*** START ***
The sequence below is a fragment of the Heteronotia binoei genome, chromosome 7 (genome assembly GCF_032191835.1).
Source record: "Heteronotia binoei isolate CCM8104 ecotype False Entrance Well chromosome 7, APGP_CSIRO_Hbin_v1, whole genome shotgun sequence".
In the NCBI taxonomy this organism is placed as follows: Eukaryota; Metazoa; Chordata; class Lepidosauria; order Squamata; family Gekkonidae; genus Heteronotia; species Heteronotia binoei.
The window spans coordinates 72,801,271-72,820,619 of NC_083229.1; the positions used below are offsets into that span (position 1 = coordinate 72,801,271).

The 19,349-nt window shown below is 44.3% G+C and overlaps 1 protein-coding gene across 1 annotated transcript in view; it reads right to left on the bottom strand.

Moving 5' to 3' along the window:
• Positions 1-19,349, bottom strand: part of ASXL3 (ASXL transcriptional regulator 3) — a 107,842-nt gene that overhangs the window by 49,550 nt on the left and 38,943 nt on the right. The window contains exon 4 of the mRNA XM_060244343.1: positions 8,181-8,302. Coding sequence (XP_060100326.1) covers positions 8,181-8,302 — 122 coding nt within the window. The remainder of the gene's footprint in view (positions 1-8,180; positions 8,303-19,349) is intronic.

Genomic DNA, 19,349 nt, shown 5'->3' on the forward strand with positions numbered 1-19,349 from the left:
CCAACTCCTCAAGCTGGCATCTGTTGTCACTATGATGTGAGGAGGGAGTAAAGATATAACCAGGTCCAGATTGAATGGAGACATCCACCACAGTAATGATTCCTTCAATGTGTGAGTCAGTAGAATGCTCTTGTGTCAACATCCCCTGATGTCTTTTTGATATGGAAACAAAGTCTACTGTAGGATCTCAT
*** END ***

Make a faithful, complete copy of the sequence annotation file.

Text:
The sequence below is a fragment of the Heteronotia binoei genome, chromosome 7 (genome assembly GCF_032191835.1).
Source record: "Heteronotia binoei isolate CCM8104 ecotype False Entrance Well chromosome 7, APGP_CSIRO_Hbin_v1, whole genome shotgun sequence".
In the NCBI taxonomy this organism is placed as follows: Eukaryota; Metazoa; Chordata; class Lepidosauria; order Squamata; family Gekkonidae; genus Heteronotia; species Heteronotia binoei.
The window spans coordinates 72,801,271-72,820,619 of NC_083229.1; the positions used below are offsets into that span (position 1 = coordinate 72,801,271).

The 19,349-nt window shown below is 44.3% G+C and overlaps 1 protein-coding gene across 1 annotated transcript in view; it reads right to left on the bottom strand.

Moving 5' to 3' along the window:
• Positions 1-19,349, bottom strand: part of ASXL3 (ASXL transcriptional regulator 3) — a 107,842-nt gene that overhangs the window by 49,550 nt on the left and 38,943 nt on the right. The window contains exon 4 of the mRNA XM_060244343.1: positions 8,181-8,302. Coding sequence (XP_060100326.1) covers positions 8,181-8,302 — 122 coding nt within the window. The remainder of the gene's footprint in view (positions 1-8,180; positions 8,303-19,349) is intronic.

Genomic DNA, 19,349 nt, shown 5'->3' on the forward strand with positions numbered 1-19,349 from the left:
CCAACTCCTCAAGCTGGCATCTGTTGTCACTATGATGTGAGGAGGGAGTAAAGATATAACCAGGTCCAGATTGAATGGAGACATCCACCACAGTAATGATTCCTTCAATGTGTGAGTCAGTAGAATGCTCTTGTGTCAACATCCCCTGATGTCTTTTTGATATGGAAACAAAGTCTACTGTAGGATCTCAT